Ernest Graf Sr. left the South Akron Tile Plant in 1910 and moved his family to St. Michael’s Ave. in west Akron. Ernest was a Swiss immigrant with a strong background in farming. While he didn’t yet own land in America, he had worked as a foreman on several farms. He knew that the rich black soil of Copley’s celery swamps was well suited for vegetable farming and would provide an opportunity for his growing family.
Rudy Graf was one of those four. In 1932, he and his wife Bethi bought a small farm on St. Michael’s Ave. Several years later on April 7, 1936 they were blessed with the birth of their first son, John B. Graf. Rudy’s work as a minister took up a great deal of his time, so from a young age much of the responsibility of running the farm fell on John’s shoulders. John worked several other jobs, but was always drawn to farming. In the spring of ‘62 he left his job at McNeil Machine and he and his wife, Janice, began farming. At first they rented land on St. Michael’s Ave. But by the spring of ‘63 they were also renting land on White Pond Drive, the site of the current operation.
The muck land was perfect for growing radishes, green onions, and many lettuce crops. John was a skilled grower and he soon earned a reputation for the quality of his products. At that time, marketing vegetables was very different than it is today. John was what was known as a Truck Farmer. He sold his crops at several different venues including the Akron Farmers Market, small local groceries, and wholesale markets such as the Northern Ohio Food Terminal. In the late 60’s and early 70’s times were changing. With the rise of large supermarkets, many small local markets began to decline and/ or go out of business. This, coupled with the decline of the Akron Farmers Market, produced a hardship for many growers and John was no exception. John and Janice had a family to support and by the mid-70’s the need for change was imminent. In 1979, they got their opportunity. A man named Arthur Dzuro owned most of the land that they farmed. Mr. Dzuro raised vegetables himself as well as bedding plants in several greenhouses. He had developed a small retail farm market and garden center, but Mr. Dzuro was getting older and wanted to retire. At this point, the Graf’s arranged to buy the property and thereby expand the business. This purchase meant that Graf Growers would have a retail market to sell vegetables in and the greenhouse business to develop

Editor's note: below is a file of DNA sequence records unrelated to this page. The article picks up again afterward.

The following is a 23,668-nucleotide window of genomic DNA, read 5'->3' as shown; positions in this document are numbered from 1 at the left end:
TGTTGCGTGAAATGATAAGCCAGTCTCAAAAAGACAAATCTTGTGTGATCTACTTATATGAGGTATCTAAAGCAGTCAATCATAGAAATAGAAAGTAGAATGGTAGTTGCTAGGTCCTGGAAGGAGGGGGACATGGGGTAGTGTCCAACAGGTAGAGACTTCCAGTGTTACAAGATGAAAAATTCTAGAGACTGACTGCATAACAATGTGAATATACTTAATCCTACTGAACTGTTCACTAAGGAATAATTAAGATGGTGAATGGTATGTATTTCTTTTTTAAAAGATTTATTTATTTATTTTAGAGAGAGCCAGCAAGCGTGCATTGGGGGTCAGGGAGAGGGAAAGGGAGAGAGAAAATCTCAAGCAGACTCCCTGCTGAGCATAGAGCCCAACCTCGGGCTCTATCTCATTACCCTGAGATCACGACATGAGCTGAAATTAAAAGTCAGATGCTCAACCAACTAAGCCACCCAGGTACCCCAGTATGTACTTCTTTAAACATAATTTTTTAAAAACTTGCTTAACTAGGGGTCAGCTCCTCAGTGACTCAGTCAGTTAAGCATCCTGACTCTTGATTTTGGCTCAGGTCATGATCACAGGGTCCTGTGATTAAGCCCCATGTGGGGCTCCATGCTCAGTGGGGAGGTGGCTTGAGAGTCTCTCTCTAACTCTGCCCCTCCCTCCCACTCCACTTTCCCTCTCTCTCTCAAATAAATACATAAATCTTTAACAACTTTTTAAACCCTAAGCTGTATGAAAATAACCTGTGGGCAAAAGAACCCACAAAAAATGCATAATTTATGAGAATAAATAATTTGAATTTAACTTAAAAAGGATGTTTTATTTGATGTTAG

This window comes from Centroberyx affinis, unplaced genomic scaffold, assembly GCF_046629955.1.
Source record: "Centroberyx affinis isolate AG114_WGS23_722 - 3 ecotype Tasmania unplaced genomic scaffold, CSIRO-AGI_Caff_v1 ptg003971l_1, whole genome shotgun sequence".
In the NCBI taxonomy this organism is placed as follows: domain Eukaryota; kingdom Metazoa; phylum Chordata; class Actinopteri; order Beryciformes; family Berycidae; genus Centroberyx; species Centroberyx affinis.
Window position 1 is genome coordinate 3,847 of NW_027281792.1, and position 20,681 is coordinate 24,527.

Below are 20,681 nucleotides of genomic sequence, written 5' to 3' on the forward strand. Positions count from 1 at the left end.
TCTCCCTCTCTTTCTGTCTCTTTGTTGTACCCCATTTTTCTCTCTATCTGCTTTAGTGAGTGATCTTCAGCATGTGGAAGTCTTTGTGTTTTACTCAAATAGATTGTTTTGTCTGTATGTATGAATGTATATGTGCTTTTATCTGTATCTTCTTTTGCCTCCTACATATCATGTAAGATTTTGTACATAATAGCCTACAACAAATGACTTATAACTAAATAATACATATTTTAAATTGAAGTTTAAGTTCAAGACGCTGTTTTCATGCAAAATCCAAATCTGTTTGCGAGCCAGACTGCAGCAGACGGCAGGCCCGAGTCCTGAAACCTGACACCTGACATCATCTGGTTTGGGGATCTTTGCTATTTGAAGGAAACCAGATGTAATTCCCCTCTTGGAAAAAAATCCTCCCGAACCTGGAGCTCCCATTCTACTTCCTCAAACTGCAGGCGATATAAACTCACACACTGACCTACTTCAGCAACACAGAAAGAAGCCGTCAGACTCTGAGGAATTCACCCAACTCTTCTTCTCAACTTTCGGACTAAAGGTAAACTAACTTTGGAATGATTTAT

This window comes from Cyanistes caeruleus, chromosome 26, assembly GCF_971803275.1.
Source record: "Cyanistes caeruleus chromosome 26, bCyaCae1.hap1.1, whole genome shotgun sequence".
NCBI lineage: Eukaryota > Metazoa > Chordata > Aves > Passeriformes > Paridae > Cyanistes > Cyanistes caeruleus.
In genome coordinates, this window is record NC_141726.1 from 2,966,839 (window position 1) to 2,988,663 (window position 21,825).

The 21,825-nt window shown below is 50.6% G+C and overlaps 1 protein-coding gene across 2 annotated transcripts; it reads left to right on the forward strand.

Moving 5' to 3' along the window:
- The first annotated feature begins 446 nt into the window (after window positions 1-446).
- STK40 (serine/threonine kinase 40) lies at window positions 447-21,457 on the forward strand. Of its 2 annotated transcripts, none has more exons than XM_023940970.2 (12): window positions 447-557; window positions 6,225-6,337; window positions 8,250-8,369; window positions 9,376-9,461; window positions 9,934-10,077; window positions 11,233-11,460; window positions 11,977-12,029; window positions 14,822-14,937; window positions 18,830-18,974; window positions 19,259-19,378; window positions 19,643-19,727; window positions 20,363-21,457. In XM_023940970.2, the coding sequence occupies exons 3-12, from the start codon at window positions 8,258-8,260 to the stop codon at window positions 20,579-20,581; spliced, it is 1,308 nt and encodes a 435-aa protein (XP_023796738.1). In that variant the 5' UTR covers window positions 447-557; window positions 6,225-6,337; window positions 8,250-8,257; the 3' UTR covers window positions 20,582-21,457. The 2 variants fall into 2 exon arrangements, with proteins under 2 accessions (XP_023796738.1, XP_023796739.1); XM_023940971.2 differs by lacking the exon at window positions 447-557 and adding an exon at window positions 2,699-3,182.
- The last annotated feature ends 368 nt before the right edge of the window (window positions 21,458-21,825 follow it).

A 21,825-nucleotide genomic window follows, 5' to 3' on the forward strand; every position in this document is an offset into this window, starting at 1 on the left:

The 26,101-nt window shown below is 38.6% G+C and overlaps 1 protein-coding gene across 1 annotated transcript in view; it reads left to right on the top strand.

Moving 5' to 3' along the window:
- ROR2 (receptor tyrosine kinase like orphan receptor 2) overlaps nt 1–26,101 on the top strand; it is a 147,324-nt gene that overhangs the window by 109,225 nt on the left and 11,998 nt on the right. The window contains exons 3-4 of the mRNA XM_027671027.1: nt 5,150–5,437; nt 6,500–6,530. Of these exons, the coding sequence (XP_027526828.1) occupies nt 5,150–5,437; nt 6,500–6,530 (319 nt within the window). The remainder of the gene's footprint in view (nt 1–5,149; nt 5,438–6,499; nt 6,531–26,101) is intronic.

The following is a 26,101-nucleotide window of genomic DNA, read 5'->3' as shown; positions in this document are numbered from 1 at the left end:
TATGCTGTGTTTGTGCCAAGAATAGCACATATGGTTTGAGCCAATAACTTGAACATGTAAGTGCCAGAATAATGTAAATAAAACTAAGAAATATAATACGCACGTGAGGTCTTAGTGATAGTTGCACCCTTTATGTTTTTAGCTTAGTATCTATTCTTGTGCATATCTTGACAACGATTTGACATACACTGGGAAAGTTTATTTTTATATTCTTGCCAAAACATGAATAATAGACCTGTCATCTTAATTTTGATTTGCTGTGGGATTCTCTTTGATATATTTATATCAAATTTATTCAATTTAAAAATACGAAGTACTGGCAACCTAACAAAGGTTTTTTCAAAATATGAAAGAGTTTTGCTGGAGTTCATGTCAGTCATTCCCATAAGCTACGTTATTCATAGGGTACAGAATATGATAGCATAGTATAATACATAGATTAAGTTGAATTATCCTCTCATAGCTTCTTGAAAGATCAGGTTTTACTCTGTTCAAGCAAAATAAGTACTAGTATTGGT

As wholesale produce markets declined throughout the 70’s and 80’s, the Graf’s made the transition from wholesale growers to direct marketers one step at a time. They decided to take advantage of their resources; an excellent location, wonderful land, and most importantly generations of experience. The Graf’s now raise tomatoes and their famous Graf Grown Bi-Color Sweet Corn. They still sell some wholesale produce, but over 90% of their crops are now sold at their own market. The biggest area of change was the emergence of the Greenhouse and Garden Center. These areas now account for over 70% of the company’s business. Today Lisa, Scott, and Craig Graf operate the business with the help of Scott’s daughter, Karlie. They are the last of over 100 descendants of Ernest Graf Sr. to still make their living off this wonderful land. While their business constantly changes, the roots of their success continue to lie in their rich agricultural heritage.